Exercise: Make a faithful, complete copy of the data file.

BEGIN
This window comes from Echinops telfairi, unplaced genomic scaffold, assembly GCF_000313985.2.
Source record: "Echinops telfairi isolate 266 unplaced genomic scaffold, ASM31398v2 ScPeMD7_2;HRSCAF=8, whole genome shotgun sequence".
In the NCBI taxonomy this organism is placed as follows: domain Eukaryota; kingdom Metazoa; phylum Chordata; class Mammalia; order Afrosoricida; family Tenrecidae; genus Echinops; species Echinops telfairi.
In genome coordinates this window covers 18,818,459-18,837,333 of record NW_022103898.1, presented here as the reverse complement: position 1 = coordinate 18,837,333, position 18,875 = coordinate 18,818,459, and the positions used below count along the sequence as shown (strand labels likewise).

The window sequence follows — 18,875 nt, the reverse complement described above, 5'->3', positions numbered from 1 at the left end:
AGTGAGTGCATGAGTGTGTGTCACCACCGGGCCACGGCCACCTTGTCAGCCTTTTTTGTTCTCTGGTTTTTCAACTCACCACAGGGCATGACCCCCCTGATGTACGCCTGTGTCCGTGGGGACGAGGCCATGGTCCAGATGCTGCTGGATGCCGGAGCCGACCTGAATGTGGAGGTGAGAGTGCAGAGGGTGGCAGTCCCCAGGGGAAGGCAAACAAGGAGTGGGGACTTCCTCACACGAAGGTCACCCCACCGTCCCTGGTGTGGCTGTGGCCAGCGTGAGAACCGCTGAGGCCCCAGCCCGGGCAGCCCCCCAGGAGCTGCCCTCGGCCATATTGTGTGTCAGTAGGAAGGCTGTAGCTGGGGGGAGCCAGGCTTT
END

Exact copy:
This window comes from Echinops telfairi, unplaced genomic scaffold, assembly GCF_000313985.2.
Source record: "Echinops telfairi isolate 266 unplaced genomic scaffold, ASM31398v2 ScPeMD7_2;HRSCAF=8, whole genome shotgun sequence".
In the NCBI taxonomy this organism is placed as follows: domain Eukaryota; kingdom Metazoa; phylum Chordata; class Mammalia; order Afrosoricida; family Tenrecidae; genus Echinops; species Echinops telfairi.
In genome coordinates this window covers 18,818,459-18,837,333 of record NW_022103898.1, presented here as the reverse complement: position 1 = coordinate 18,837,333, position 18,875 = coordinate 18,818,459, and the positions used below count along the sequence as shown (strand labels likewise).

The window sequence follows — 18,875 nt, the reverse complement described above, 5'->3', positions numbered from 1 at the left end:
AGTGAGTGCATGAGTGTGTGTCACCACCGGGCCACGGCCACCTTGTCAGCCTTTTTTGTTCTCTGGTTTTTCAACTCACCACAGGGCATGACCCCCCTGATGTACGCCTGTGTCCGTGGGGACGAGGCCATGGTCCAGATGCTGCTGGATGCCGGAGCCGACCTGAATGTGGAGGTGAGAGTGCAGAGGGTGGCAGTCCCCAGGGGAAGGCAAACAAGGAGTGGGGACTTCCTCACACGAAGGTCACCCCACCGTCCCTGGTGTGGCTGTGGCCAGCGTGAGAACCGCTGAGGCCCCAGCCCGGGCAGCCCCCCAGGAGCTGCCCTCGGCCATATTGTGTGTCAGTAGGAAGGCTGTAGCTGGGGGGAGCCAGGCTTT